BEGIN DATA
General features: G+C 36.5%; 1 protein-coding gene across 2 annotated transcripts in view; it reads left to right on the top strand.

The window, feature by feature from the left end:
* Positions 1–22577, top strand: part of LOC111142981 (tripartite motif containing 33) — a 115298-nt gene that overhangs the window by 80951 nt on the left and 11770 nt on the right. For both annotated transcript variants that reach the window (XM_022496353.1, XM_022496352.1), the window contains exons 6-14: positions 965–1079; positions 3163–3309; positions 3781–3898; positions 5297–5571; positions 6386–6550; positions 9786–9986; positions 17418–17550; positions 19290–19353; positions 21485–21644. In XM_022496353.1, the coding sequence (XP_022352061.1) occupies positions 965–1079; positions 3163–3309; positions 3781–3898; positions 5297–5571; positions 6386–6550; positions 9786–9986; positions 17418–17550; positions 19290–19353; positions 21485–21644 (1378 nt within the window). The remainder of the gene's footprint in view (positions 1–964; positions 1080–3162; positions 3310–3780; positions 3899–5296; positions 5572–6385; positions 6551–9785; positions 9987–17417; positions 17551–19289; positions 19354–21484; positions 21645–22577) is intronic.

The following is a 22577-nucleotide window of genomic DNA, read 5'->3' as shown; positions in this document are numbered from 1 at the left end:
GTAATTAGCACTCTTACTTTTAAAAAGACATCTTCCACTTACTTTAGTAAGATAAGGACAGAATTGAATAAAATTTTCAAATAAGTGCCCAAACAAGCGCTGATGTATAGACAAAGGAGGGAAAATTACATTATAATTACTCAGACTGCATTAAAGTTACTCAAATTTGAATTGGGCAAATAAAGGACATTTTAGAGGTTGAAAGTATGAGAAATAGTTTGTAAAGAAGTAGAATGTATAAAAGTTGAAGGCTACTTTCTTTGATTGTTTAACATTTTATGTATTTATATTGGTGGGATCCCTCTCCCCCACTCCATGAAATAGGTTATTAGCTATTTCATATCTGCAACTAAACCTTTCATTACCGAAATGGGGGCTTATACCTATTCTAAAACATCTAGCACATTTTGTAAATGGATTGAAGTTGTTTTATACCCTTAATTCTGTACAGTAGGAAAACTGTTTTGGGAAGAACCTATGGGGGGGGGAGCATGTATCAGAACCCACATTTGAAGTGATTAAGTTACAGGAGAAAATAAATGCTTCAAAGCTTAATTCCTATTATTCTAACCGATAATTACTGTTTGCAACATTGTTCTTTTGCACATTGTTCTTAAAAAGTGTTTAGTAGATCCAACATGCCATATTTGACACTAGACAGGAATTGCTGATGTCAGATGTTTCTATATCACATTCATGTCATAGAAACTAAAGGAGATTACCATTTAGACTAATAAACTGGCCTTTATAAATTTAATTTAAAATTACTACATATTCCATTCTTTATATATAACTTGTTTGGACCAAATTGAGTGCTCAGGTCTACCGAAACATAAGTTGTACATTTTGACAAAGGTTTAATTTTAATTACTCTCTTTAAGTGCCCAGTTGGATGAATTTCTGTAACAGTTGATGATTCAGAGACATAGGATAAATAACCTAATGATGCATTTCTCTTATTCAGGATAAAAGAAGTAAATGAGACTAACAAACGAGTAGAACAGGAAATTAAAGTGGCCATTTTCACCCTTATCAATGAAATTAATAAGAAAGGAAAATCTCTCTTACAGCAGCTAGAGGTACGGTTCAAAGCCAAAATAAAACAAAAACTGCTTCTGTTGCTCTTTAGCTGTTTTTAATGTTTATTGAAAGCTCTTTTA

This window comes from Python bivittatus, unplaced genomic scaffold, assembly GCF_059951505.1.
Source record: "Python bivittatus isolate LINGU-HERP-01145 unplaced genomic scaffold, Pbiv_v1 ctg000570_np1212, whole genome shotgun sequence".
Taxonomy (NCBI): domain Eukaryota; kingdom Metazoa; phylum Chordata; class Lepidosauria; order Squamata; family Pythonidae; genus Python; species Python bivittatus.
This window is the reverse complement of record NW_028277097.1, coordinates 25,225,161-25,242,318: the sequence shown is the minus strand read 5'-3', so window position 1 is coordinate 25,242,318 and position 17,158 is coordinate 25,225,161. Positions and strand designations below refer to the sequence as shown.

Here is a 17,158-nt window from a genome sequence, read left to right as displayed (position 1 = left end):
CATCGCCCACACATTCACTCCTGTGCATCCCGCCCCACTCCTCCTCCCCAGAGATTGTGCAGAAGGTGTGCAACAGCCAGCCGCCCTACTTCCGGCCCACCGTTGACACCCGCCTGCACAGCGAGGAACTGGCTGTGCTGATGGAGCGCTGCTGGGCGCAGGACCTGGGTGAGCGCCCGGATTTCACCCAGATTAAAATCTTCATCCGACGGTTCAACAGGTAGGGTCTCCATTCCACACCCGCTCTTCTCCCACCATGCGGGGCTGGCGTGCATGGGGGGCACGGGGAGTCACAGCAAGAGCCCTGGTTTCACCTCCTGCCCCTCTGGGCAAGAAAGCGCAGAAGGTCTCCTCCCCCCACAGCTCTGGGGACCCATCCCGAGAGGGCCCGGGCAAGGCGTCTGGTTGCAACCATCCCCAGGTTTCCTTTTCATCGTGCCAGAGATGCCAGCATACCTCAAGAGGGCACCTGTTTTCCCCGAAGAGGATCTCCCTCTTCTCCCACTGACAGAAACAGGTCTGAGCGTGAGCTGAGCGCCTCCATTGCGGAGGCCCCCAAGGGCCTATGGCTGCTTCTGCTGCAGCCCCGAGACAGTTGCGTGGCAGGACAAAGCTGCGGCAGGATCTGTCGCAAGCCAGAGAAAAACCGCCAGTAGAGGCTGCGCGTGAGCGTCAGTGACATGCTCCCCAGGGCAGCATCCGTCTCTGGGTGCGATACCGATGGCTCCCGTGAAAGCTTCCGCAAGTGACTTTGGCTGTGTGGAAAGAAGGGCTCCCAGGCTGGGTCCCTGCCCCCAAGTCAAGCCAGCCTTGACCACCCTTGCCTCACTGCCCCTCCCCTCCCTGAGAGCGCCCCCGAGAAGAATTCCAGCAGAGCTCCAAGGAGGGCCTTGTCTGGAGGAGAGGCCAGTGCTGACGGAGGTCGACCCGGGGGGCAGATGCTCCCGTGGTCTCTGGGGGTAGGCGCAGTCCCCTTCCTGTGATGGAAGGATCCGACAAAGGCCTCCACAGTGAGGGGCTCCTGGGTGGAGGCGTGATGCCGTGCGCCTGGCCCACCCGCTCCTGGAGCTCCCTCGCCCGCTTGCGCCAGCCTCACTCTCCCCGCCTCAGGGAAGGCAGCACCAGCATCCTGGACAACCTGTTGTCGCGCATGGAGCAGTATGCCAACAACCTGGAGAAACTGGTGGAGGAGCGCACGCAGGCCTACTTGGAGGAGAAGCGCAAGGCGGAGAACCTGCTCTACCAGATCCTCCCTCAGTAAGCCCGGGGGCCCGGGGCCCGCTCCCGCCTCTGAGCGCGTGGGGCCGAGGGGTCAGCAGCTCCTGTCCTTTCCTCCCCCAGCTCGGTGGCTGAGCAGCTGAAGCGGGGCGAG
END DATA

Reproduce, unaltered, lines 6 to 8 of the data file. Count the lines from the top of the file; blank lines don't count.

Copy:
This window comes from Python bivittatus, unplaced genomic scaffold, assembly GCF_059951505.1.
Source record: "Python bivittatus isolate LINGU-HERP-01145 unplaced genomic scaffold, Pbiv_v1 ctg000570_np1212, whole genome shotgun sequence".
Taxonomy (NCBI): domain Eukaryota; kingdom Metazoa; phylum Chordata; class Lepidosauria; order Squamata; family Pythonidae; genus Python; species Python bivittatus.